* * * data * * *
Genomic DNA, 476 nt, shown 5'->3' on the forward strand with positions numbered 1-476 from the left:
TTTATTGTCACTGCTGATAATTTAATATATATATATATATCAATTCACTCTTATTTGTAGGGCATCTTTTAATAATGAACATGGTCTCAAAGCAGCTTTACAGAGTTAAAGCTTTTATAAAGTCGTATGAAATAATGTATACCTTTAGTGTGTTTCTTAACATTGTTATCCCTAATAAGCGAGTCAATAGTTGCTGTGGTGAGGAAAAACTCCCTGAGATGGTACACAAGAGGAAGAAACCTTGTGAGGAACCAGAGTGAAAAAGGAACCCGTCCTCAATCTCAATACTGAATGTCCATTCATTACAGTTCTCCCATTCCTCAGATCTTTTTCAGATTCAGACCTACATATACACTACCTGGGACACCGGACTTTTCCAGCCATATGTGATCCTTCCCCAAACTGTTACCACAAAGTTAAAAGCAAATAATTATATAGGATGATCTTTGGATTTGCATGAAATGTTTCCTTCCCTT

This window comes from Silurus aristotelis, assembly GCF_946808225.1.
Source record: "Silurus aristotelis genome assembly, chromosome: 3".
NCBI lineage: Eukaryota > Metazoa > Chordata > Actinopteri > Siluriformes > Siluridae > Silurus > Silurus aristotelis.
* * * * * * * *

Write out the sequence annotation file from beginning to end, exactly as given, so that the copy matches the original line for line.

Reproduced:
Genomic DNA, 476 nt, shown 5'->3' on the forward strand with positions numbered 1-476 from the left:
TTTATTGTCACTGCTGATAATTTAATATATATATATATATCAATTCACTCTTATTTGTAGGGCATCTTTTAATAATGAACATGGTCTCAAAGCAGCTTTACAGAGTTAAAGCTTTTATAAAGTCGTATGAAATAATGTATACCTTTAGTGTGTTTCTTAACATTGTTATCCCTAATAAGCGAGTCAATAGTTGCTGTGGTGAGGAAAAACTCCCTGAGATGGTACACAAGAGGAAGAAACCTTGTGAGGAACCAGAGTGAAAAAGGAACCCGTCCTCAATCTCAATACTGAATGTCCATTCATTACAGTTCTCCCATTCCTCAGATCTTTTTCAGATTCAGACCTACATATACACTACCTGGGACACCGGACTTTTCCAGCCATATGTGATCCTTCCCCAAACTGTTACCACAAAGTTAAAAGCAAATAATTATATAGGATGATCTTTGGATTTGCATGAAATGTTTCCTTCCCTT

This window comes from Silurus aristotelis, assembly GCF_946808225.1.
Source record: "Silurus aristotelis genome assembly, chromosome: 3".
NCBI lineage: Eukaryota > Metazoa > Chordata > Actinopteri > Siluriformes > Siluridae > Silurus > Silurus aristotelis.